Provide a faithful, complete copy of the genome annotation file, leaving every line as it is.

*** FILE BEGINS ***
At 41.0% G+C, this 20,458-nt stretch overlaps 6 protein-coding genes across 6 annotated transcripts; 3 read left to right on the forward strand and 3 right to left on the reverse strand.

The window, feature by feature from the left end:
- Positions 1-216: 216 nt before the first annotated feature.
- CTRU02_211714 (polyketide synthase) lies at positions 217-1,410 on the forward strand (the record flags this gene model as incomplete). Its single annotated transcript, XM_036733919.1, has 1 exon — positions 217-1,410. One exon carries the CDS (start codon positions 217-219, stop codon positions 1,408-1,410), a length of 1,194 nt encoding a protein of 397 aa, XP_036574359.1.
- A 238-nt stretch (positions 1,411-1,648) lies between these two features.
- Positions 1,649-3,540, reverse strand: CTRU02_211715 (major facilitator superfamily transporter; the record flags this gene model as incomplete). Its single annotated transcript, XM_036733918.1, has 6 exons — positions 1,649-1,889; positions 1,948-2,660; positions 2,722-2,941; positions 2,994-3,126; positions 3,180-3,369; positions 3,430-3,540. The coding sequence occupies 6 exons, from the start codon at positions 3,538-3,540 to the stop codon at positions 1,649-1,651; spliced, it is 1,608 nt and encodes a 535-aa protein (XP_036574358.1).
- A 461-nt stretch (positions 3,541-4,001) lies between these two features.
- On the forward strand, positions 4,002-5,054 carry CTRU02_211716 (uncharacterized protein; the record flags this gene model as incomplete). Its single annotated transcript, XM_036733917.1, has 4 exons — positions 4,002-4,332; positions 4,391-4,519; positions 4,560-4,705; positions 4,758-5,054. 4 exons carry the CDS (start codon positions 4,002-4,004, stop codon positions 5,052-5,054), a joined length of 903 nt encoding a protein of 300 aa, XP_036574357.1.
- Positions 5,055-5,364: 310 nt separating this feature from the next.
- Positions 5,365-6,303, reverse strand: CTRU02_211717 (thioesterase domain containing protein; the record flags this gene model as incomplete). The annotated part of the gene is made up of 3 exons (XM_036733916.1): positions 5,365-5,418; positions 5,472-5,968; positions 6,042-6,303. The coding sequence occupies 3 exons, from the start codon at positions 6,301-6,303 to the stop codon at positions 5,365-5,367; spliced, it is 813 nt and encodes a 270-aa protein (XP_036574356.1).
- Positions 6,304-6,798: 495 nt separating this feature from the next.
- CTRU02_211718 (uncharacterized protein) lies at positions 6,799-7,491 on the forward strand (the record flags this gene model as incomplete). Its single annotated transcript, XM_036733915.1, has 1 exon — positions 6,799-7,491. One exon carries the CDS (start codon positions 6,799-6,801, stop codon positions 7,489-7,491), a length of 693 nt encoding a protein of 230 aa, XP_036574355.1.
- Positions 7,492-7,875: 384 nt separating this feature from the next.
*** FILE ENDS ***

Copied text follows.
At 41.0% G+C, this 20,458-nt stretch overlaps 6 protein-coding genes across 6 annotated transcripts; 3 read left to right on the forward strand and 3 right to left on the reverse strand.

The window, feature by feature from the left end:
- Positions 1-216: 216 nt before the first annotated feature.
- CTRU02_211714 (polyketide synthase) lies at positions 217-1,410 on the forward strand (the record flags this gene model as incomplete). Its single annotated transcript, XM_036733919.1, has 1 exon — positions 217-1,410. One exon carries the CDS (start codon positions 217-219, stop codon positions 1,408-1,410), a length of 1,194 nt encoding a protein of 397 aa, XP_036574359.1.
- A 238-nt stretch (positions 1,411-1,648) lies between these two features.
- Positions 1,649-3,540, reverse strand: CTRU02_211715 (major facilitator superfamily transporter; the record flags this gene model as incomplete). Its single annotated transcript, XM_036733918.1, has 6 exons — positions 1,649-1,889; positions 1,948-2,660; positions 2,722-2,941; positions 2,994-3,126; positions 3,180-3,369; positions 3,430-3,540. The coding sequence occupies 6 exons, from the start codon at positions 3,538-3,540 to the stop codon at positions 1,649-1,651; spliced, it is 1,608 nt and encodes a 535-aa protein (XP_036574358.1).
- A 461-nt stretch (positions 3,541-4,001) lies between these two features.
- On the forward strand, positions 4,002-5,054 carry CTRU02_211716 (uncharacterized protein; the record flags this gene model as incomplete). Its single annotated transcript, XM_036733917.1, has 4 exons — positions 4,002-4,332; positions 4,391-4,519; positions 4,560-4,705; positions 4,758-5,054. 4 exons carry the CDS (start codon positions 4,002-4,004, stop codon positions 5,052-5,054), a joined length of 903 nt encoding a protein of 300 aa, XP_036574357.1.
- Positions 5,055-5,364: 310 nt separating this feature from the next.
- Positions 5,365-6,303, reverse strand: CTRU02_211717 (thioesterase domain containing protein; the record flags this gene model as incomplete). The annotated part of the gene is made up of 3 exons (XM_036733916.1): positions 5,365-5,418; positions 5,472-5,968; positions 6,042-6,303. The coding sequence occupies 3 exons, from the start codon at positions 6,301-6,303 to the stop codon at positions 5,365-5,367; spliced, it is 813 nt and encodes a 270-aa protein (XP_036574356.1).
- Positions 6,304-6,798: 495 nt separating this feature from the next.
- CTRU02_211718 (uncharacterized protein) lies at positions 6,799-7,491 on the forward strand (the record flags this gene model as incomplete). Its single annotated transcript, XM_036733915.1, has 1 exon — positions 6,799-7,491. One exon carries the CDS (start codon positions 6,799-6,801, stop codon positions 7,489-7,491), a length of 693 nt encoding a protein of 230 aa, XP_036574355.1.
- Positions 7,492-7,875: 384 nt separating this feature from the next.